London Trivia: Bear fight

On 9 September 1835 the Cruel Treatment of Cattle Act 1822 was amended to include bulls, dogs, bears, goats and sheep, to prohibit bear-baiting and cockfighting, which facilitated further legislation to protect animals which had fought in Southwark’s Bear Garden. A Tudor pastime, huge English Mastiff dogs would be let loose to attack a large bear that had had its teeth filed down and was chained to a stake in the centre of an open arena.

On 9 September 1915 at 10:40pm a Zeppelin bomb fell on The Dolphin, 44 Red Lion Street, Holborn killing three. The clock is frozen at that time

The last person to be executed at the Tower of London was German soldier Josef Jakobs in 1941, shot by a military firing squad

Until 1994 there were no ‘roads’ in the City, there’s now one, Goswell Road becoming part of the Square Mile in 1994 after boundary changes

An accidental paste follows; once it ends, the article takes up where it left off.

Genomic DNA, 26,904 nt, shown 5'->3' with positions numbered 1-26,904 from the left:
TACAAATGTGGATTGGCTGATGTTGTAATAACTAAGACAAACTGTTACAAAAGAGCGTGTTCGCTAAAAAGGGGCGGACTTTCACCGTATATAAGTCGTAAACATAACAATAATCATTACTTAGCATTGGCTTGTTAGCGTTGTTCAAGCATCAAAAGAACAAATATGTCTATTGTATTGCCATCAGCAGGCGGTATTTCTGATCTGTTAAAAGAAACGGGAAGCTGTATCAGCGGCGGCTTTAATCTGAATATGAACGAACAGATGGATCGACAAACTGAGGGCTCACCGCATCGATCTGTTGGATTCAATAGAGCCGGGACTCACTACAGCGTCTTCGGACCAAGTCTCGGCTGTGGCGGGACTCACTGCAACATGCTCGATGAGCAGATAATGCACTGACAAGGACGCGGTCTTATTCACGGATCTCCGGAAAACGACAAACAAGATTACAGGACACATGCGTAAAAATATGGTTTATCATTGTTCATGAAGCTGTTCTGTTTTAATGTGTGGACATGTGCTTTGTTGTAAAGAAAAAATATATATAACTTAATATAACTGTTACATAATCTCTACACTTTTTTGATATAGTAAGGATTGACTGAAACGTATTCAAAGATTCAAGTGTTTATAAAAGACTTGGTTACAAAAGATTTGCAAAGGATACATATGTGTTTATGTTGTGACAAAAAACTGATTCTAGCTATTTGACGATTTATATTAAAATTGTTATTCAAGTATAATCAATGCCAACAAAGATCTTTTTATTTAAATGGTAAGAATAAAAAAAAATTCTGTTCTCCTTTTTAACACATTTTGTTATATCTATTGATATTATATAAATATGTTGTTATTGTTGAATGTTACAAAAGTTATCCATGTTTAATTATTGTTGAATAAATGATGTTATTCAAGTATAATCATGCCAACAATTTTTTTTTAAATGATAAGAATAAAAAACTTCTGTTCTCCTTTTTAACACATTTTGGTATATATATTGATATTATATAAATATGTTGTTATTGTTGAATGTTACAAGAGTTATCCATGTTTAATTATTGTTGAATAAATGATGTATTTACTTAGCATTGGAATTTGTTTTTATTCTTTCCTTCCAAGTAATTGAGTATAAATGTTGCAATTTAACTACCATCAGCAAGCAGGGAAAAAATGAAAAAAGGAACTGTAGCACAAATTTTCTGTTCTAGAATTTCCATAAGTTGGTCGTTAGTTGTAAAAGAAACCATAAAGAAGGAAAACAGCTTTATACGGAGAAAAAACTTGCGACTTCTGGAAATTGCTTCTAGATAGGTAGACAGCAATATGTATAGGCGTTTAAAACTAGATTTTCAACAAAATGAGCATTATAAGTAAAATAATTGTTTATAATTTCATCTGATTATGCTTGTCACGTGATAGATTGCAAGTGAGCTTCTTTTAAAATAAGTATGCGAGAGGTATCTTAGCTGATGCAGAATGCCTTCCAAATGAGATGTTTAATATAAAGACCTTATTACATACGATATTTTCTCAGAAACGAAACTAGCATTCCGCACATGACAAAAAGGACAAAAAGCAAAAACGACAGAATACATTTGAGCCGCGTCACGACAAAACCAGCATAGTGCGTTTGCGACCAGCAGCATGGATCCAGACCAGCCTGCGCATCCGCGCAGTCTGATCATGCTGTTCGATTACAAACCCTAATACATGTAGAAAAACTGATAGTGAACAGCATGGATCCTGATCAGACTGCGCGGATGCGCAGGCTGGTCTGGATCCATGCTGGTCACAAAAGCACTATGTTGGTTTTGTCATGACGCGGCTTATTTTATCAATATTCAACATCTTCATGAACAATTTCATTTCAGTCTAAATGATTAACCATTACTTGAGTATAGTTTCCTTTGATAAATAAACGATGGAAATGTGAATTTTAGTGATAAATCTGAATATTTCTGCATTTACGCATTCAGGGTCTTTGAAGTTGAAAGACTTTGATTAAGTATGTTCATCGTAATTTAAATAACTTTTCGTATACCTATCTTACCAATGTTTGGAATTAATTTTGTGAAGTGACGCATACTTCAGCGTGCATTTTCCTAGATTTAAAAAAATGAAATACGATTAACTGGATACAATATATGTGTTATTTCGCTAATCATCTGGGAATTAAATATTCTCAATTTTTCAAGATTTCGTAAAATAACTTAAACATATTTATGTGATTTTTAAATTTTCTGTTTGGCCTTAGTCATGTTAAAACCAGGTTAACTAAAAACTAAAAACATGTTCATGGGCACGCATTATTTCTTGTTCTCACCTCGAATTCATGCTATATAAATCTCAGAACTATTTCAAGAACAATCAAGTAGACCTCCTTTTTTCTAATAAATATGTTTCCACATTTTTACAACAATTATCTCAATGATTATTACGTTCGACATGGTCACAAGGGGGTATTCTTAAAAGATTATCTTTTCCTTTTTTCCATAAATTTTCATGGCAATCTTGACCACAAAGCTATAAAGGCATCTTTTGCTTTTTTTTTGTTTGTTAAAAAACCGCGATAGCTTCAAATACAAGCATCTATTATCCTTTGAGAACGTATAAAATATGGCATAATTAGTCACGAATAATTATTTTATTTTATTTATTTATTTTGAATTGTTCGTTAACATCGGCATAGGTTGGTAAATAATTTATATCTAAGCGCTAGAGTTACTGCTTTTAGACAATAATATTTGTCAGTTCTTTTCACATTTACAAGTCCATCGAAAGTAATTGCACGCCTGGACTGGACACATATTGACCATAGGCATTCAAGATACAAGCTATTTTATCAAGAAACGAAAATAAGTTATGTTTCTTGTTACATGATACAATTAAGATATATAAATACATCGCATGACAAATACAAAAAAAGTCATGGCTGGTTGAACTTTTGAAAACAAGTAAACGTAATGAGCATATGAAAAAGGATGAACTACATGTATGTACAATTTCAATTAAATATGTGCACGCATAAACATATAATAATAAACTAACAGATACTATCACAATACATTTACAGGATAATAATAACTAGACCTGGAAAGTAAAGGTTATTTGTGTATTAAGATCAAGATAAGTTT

On 9 September 2012 a dead stowaway was found in Portman Avenue, Mortlake, after trying to enter the country hiding in the landing gear of a plane

In the Old Red Lion, Islington Thomas Paine wrote The Rights of Man and Lenin eavesdropped on conversations via the dumb waiter lift shaft

Peter Cook lived at 17 Church Row, Hampstead where he regularly entertained friends such as Peter Sellars and Willie Rushton

Due to its status as a fashion Mecca and length, Regent Street is also referred to as the ‘Mile of Style’ as distinct from Oxford Street

The London 2012 Olympics organizers wanted Keith Moon to play at Olympics ceremony. They realized later that he had been dead for 34 years

Don’t believe the signs telling you how many steps there are: at Belsize Park Station the sign says 219 steps, but there are actually 189

In 1812 Bryan Donkin and John Hall set up the world’s first canning factory in Blue Anchor Lane, Bermondsey

On 9 September 1911 Gustav Hamel conveyed a bag of mail some 20 miles by air from Windsor to Hendon only one of four to make it that day

CabbieBlog-cab.gifTrivial Matter: London in 140 characters is taken from the daily Twitter feed @cabbieblog.
A guide to the symbols used here and source material can be found on the Trivial Matter page.

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